Thai rice expert: Latest Thai-Chinese rice deal ‘an empty promise’

Friday, 23 November 2012 By  MCOT

BANGKOK, Nov 22 – Thailand’s leading economist Ammar Siamwalla today described the agreement on rice purchases signed Wednesday by Thailand and China as a “hollow document suitable for putting in a frame to be hung in the minister’s office.” 

His sarcastic remark came on the heels of the government’s highly-publicised memorandum of understanding between Bangkok and Beijing during the visit of outgoing Chinese Prime Minister Wen Jiabao to Thailand.

Dr Ammar, an expert on Thai rice and agricultural economics, said the latest Thai-Chinese agreement is meaningless for the Thai government in its rice management policy.

The government has never planned to release its rice stock from the very beginning despite the Finance Ministry’s repeated requests for a concrete rice distribution plan, the Thailand Development and Research Institute (TDRI) economist said.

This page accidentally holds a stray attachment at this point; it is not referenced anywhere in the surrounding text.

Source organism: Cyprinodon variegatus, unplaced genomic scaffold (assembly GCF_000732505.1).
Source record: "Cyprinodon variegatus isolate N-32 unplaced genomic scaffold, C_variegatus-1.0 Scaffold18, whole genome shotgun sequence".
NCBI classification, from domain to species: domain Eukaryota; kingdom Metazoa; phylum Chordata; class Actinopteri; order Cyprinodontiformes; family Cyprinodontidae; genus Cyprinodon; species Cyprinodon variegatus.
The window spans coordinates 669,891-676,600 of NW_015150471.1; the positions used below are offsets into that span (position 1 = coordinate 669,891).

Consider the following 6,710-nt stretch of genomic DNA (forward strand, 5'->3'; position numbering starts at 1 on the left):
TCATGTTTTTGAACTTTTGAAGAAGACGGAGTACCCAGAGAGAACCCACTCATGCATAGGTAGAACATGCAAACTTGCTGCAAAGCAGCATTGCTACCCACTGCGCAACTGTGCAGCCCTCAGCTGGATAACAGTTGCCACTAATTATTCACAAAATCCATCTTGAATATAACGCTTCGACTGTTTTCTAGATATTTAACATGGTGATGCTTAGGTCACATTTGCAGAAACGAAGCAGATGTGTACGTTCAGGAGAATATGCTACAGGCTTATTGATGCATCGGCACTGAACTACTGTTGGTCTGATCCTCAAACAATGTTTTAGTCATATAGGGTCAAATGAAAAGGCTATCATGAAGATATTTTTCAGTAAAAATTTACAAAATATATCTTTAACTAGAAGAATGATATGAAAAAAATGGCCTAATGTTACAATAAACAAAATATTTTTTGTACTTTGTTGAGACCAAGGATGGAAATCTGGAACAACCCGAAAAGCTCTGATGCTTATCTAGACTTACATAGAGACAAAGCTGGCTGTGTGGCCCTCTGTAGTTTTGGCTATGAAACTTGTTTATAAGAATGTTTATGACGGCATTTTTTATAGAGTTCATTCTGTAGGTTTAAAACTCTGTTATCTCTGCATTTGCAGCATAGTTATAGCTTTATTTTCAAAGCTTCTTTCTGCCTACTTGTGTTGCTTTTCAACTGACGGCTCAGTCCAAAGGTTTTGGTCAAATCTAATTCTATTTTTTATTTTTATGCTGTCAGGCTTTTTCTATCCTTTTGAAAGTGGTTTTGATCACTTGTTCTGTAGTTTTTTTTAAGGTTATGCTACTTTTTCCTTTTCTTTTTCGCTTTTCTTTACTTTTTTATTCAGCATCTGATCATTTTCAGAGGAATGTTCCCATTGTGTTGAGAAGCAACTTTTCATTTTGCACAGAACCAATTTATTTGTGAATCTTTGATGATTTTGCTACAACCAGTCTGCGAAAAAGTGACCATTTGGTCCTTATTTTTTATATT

The volume of rice to be pledged with the government this year will rise from 8.8 million tonnes to 11.11 million tonnes while the government has recently added more tonnage, Dr Ammar said. The total volume of rice in the  pledging scheme will be 13.31 million tonnes.

The cash-exhausted Bank of Agriculture and Agricultural Cooperatives (BAAC) has asked the Finance Ministry to guarantee additional loans of Bt120 billion to Bt161 billion to pledge rice in the new harvest but the ministry disagreed, according to the TDRI academic.

The BAAC has resorted to seek loans without the Finance Ministry’s guaranty which resulted in higher interest, he said, warning that the BAAC will face sporadic liquidity problems while rice pledging expense will be higher.

It is the first time in Thailand’s experience that the rice marketing mechanism has been completely destroyed given the government’s policy to buy every single grain of rice and monopolise the paddy and rice markets and rice milling business, he said.

Another TDRI expert, Niphon Puapongsakorn, warned that the BAAC’s liquidity will be severely tested by the government’s pledging of rice from the second harvest.

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